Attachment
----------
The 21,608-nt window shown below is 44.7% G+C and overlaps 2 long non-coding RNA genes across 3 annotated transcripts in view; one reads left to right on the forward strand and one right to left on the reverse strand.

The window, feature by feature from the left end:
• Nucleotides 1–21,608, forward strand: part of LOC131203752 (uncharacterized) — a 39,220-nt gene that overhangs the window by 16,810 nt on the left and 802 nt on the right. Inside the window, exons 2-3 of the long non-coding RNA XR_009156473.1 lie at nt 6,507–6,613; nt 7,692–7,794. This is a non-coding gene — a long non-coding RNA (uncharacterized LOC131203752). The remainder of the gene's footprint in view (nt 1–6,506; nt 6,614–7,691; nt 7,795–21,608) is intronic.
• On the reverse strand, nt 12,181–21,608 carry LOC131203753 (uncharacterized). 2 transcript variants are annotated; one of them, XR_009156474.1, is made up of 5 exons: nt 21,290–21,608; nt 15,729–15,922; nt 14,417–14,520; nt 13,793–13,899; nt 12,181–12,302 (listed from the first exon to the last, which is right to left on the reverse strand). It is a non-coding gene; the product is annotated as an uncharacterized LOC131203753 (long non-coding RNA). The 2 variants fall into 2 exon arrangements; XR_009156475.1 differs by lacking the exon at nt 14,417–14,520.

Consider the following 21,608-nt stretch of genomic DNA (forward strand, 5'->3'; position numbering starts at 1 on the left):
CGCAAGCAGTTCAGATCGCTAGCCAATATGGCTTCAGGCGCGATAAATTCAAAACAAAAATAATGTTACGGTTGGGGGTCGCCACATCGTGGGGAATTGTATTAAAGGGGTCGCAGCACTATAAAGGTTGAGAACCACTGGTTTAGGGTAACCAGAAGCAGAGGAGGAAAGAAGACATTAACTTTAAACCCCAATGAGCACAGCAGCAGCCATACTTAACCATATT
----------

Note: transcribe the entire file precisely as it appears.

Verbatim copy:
The 21,608-nt window shown below is 44.7% G+C and overlaps 2 long non-coding RNA genes across 3 annotated transcripts in view; one reads left to right on the forward strand and one right to left on the reverse strand.

The window, feature by feature from the left end:
• Nucleotides 1–21,608, forward strand: part of LOC131203752 (uncharacterized) — a 39,220-nt gene that overhangs the window by 16,810 nt on the left and 802 nt on the right. Inside the window, exons 2-3 of the long non-coding RNA XR_009156473.1 lie at nt 6,507–6,613; nt 7,692–7,794. This is a non-coding gene — a long non-coding RNA (uncharacterized LOC131203752). The remainder of the gene's footprint in view (nt 1–6,506; nt 6,614–7,691; nt 7,795–21,608) is intronic.
• On the reverse strand, nt 12,181–21,608 carry LOC131203753 (uncharacterized). 2 transcript variants are annotated; one of them, XR_009156474.1, is made up of 5 exons: nt 21,290–21,608; nt 15,729–15,922; nt 14,417–14,520; nt 13,793–13,899; nt 12,181–12,302 (listed from the first exon to the last, which is right to left on the reverse strand). It is a non-coding gene; the product is annotated as an uncharacterized LOC131203753 (long non-coding RNA). The 2 variants fall into 2 exon arrangements; XR_009156475.1 differs by lacking the exon at nt 14,417–14,520.

Consider the following 21,608-nt stretch of genomic DNA (forward strand, 5'->3'; position numbering starts at 1 on the left):
CGCAAGCAGTTCAGATCGCTAGCCAATATGGCTTCAGGCGCGATAAATTCAAAACAAAAATAATGTTACGGTTGGGGGTCGCCACATCGTGGGGAATTGTATTAAAGGGGTCGCAGCACTATAAAGGTTGAGAACCACTGGTTTAGGGTAACCAGAAGCAGAGGAGGAAAGAAGACATTAACTTTAAACCCCAATGAGCACAGCAGCAGCCATACTTAACCATATT